Make sure you have entered your Media Access Key and check the box for Publish my videos. You’ll also want to make sure that the path to your TiVoShows folder is correct. The name field is just a descriptive name that will be used to identify your computer when you browse to it from your TiVo. By default this will be your Computer Name but you can change it if you like. Now that all the options are set, you’re ready to start TiVo Desktop, if it’s not running already. Click the Start button if your screen says TiVo Desktop Off under the TiVo logo.
Now that TiVo Desktop is running, you’ll find a new file in your TiVoShows folder. The file will have the same name as your video clip but with the extension of .properties. This file tells your TiVo the title and description of your clip. The good news is that you can edit this file with a text editor.
Launch TextEdit and open up the newly created .properties file. It will look like the screen shot shown below.
As you can see the file contains three lines. The first line is a date stamp from when the file was first created. Don’t bother changing that it won’t have any effect on the date shown on your TiVo. The second line begins,
This line can be edited to contain your own custom description for the video clip you are going to upload to your TiVo. You can type a short paragraph here and it will show up on the details screen when you press the select button on your TiVo remote. Just like the descriptions that you see with all your normal recorded content.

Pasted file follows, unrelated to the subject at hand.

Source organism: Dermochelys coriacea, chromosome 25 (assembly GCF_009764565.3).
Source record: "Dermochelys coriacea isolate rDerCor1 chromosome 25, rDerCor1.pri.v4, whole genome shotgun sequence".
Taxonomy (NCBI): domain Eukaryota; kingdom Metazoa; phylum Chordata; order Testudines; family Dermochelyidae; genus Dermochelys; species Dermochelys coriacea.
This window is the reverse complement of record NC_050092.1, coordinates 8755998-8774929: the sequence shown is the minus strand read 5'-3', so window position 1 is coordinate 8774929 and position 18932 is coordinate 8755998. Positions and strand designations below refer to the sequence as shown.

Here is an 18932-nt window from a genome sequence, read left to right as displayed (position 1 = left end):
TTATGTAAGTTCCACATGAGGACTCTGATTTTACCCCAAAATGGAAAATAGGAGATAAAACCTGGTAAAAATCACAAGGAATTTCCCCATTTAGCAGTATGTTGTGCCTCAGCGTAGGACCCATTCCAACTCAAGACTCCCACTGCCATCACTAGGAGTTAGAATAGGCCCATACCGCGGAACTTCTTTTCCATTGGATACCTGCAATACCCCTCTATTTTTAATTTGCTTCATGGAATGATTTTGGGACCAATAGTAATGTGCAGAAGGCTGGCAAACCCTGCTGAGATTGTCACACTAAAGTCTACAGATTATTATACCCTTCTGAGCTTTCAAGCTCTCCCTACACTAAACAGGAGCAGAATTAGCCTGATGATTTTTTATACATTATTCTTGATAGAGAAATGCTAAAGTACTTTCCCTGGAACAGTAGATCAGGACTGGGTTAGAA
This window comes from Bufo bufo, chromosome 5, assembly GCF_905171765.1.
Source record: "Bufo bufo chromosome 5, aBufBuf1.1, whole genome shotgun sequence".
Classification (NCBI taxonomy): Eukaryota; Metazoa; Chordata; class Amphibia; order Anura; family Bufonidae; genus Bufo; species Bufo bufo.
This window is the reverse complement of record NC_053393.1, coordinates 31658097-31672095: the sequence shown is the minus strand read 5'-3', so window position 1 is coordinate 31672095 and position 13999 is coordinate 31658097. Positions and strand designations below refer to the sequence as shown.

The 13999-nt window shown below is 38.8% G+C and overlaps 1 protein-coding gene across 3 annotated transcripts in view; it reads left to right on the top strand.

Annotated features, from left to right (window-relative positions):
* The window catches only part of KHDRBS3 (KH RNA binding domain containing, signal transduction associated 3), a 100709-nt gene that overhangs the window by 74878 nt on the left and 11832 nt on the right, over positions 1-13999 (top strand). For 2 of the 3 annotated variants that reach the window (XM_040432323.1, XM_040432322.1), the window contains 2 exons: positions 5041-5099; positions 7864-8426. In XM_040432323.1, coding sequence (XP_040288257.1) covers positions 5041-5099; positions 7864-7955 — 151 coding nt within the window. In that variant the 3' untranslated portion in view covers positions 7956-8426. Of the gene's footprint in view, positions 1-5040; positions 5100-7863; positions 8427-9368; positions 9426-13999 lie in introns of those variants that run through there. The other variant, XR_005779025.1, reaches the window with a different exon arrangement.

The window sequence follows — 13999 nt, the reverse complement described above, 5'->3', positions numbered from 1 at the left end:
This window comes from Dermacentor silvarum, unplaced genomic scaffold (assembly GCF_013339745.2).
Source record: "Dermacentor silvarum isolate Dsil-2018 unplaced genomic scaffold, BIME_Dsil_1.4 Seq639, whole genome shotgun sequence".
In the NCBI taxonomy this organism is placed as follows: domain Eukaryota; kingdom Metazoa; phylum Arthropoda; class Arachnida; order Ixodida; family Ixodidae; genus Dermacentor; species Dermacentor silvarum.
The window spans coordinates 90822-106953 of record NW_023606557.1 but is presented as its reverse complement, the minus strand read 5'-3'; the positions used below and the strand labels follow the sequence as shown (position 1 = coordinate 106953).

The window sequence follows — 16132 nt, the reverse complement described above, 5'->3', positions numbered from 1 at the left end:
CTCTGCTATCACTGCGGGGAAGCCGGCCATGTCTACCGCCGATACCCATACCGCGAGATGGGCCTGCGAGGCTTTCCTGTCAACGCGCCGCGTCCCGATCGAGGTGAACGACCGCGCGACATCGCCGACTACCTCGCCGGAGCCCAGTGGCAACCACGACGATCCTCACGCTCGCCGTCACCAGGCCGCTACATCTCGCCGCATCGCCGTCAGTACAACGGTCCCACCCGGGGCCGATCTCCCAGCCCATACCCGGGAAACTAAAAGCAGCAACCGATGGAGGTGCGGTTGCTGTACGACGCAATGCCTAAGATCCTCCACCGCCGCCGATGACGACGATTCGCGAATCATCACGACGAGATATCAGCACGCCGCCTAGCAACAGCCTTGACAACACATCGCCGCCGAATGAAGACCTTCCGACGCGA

The third line begins,
and will be followed by the file name of your video clip. You can edit this line to whatever you want it to be. What you type here will show up in your Now Playing list as the title of the video clip.
When you make edits to this file make sure that you do not change the structure of the file, only change the description and the title like I have shown in the screen shot below.
When you are satisfied with your title and description, save the .properties file and close it. I have found that just saving the file is NOT enough to get the TiVo to recognize the changes you have just made in the .properties file. If you were to go to your TiVo right now you would find that the TiVo will still report the title for your video clip as the file name and the description will be blank. What you need to do at this point to get the TiVo to recognize the changes you just made is to return to the TiVo Desktop System Preference pane and restart the service. Launch System Preferences again if it’s closed, click on TiVo Desktop and click the button under the TiVo logo marked Stop. The status under the TiVo logo will now read TiVo Desktop Off. Then just click the same button again, now marked Start. That seems to be enough to get the TiVo Desktop software to advertise to your TiVo the updated information you typed into the .properties file.
One word of caution here, in the future you may be tempted to create your own .properties files by performing a Save As on one of the existing files on your hard drive. Don’t do that. I experienced problems trying to transfer clips back to my TiVo when I tried that. When I went to my TiVo and tried to initiate a transfer it would just give me some error message telling me that it couldn’t get any video clips from my computer. In order to make sure you don’t run into problems, just allow TiVo Desktop to create the .properties file and then edit it as I have described above.
There is no way to initiate the transfer of the video clip from your Mac you have to go to your TiVo to initiate the transfer but before you do that let’s just recap the requirements are all met on your Mac. First your Mac and your TiVo must be on your home network. TiVo Desktop needs to be running on your Mac, you need to have enabled the hidden Videos tab, and Publish my videos needs to be checked off. You also need to make sure that your Media Access Key is entered in TiVo Desktop and that the TiVo Videos folder location is pointing to the folder where you have your video clip. Your TiVo Desktop System Preference pane should look similar the one shown below